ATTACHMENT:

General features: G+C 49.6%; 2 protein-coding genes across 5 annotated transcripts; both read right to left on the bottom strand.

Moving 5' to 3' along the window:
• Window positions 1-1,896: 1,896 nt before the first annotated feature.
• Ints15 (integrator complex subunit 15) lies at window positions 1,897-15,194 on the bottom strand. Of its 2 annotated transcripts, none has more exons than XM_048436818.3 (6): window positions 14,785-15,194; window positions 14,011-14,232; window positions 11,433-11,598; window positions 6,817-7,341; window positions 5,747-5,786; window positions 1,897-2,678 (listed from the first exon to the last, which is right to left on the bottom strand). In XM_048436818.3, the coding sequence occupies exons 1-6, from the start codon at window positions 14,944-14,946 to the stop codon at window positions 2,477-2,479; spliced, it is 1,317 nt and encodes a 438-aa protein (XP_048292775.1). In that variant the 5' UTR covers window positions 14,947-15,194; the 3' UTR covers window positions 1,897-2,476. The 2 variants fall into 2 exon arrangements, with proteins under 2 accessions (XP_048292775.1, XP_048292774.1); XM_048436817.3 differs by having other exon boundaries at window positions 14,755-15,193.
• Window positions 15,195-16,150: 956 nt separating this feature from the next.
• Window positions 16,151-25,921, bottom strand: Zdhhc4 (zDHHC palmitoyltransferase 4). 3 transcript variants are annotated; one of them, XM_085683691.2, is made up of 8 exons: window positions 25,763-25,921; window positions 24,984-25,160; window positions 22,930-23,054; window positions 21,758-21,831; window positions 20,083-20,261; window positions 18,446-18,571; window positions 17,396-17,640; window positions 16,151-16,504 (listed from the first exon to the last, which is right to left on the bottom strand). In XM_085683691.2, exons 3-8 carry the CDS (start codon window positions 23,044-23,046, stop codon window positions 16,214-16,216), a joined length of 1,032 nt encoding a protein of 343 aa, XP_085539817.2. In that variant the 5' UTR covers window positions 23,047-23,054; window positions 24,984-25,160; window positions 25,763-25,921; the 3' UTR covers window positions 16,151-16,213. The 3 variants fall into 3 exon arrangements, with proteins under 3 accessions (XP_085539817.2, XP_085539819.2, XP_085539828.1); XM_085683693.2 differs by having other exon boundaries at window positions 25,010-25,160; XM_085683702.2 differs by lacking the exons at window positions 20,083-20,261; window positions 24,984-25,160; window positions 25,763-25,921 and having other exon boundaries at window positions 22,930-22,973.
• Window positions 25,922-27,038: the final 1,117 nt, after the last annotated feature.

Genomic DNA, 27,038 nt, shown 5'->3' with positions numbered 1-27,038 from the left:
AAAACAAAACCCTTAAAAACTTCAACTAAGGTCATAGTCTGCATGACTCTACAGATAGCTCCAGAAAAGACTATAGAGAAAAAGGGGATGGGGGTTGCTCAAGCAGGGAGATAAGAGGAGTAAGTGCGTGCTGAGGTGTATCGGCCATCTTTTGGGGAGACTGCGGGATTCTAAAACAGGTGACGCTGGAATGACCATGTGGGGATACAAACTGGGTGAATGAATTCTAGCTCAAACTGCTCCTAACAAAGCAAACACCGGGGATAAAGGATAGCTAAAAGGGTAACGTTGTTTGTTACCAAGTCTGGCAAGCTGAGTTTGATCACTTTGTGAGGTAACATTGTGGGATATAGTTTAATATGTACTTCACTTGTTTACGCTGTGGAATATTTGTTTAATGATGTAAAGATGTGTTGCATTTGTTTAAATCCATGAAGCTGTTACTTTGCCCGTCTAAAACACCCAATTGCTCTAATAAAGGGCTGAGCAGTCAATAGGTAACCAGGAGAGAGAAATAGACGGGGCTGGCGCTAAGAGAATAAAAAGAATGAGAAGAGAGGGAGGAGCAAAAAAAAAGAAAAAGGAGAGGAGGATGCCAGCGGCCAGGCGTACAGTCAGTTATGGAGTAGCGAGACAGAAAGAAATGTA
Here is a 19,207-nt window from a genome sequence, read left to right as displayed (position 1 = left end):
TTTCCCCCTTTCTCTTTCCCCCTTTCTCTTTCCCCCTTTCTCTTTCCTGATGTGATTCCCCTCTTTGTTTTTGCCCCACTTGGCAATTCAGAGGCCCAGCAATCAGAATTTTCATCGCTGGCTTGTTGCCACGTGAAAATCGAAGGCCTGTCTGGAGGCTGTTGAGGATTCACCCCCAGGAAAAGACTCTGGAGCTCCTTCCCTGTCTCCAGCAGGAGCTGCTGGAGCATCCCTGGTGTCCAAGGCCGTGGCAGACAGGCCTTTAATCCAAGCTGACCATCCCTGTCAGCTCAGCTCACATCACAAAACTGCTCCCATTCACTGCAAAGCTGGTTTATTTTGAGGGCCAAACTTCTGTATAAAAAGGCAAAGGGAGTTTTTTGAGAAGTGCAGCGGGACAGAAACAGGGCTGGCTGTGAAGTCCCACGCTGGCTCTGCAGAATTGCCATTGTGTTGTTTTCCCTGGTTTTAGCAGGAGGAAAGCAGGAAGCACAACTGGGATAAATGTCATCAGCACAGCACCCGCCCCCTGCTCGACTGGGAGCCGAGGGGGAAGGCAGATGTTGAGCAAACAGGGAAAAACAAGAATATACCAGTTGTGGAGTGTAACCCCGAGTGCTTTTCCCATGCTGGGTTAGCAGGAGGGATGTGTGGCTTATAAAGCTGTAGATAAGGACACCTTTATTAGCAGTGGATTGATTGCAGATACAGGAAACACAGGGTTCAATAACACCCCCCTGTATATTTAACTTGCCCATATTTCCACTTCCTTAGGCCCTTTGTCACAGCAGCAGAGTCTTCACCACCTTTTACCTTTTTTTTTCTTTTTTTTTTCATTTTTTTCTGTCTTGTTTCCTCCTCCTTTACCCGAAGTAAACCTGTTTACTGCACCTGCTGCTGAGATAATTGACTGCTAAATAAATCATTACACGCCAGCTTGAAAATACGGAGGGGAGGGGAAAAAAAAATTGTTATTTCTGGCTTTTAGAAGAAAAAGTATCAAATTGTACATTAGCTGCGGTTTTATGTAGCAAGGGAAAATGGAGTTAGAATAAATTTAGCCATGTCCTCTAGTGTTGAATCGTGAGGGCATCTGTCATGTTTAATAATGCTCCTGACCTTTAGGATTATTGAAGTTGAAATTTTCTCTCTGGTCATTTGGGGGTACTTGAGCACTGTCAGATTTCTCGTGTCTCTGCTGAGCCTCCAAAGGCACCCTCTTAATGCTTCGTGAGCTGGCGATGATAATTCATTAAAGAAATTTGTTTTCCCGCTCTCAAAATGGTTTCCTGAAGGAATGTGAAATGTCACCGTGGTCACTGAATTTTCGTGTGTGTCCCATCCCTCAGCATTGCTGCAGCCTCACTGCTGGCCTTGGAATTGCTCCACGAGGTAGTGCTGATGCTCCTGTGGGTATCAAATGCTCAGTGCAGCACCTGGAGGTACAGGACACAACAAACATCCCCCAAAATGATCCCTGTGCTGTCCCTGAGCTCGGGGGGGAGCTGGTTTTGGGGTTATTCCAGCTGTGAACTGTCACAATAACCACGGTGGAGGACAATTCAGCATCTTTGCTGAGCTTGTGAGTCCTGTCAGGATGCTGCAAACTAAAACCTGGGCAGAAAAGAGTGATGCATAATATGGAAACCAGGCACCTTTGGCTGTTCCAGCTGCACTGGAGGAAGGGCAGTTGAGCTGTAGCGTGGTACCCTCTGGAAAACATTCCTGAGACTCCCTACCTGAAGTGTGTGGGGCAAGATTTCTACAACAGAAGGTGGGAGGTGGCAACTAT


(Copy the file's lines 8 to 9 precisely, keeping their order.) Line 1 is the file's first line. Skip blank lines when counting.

Genomic DNA, 27,038 nt, shown 5'->3' with positions numbered 1-27,038 from the left:
AAAACAAAACCCTTAAAAACTTCAACTAAGGTCATAGTCTGCATGACTCTACAGATAGCTCCAGAAAAGACTATAGAGAAAAAGGGGATGGGGGTTGCTCAAGCAGGGAGATAAGAGGAGTAAGTGCGTGCTGAGGTGTATCGGCCATCTTTTGGGGAGACTGCGGGATTCTAAAACAGGTGACGCTGGAATGACCATGTGGGGATACAAACTGGGTGAATGAATTCTAGCTCAAACTGCTCCTAACAAAGCAAACACCGGGGATAAAGGATAGCTAAAAGGGTAACGTTGTTTGTTACCAAGTCTGGCAAGCTGAGTTTGATCACTTTGTGAGGTAACATTGTGGGATATAGTTTAATATGTACTTCACTTGTTTACGCTGTGGAATATTTGTTTAATGATGTAAAGATGTGTTGCATTTGTTTAAATCCATGAAGCTGTTACTTTGCCCGTCTAAAACACCCAATTGCTCTAATAAAGGGCTGAGCAGTCAATAGGTAACCAGGAGAGAGAAATAGACGGGGCTGGCGCTAAGAGAATAAAAAGAATGAGAAGAGAGGGAGGAGCAAAAAAAAAGAAAAAGGAGAGGAGGATGCCAGCGGCCAGGCGTACAGTCAGTTATGGAGTAGCGAGACAGAAAGAAATGTA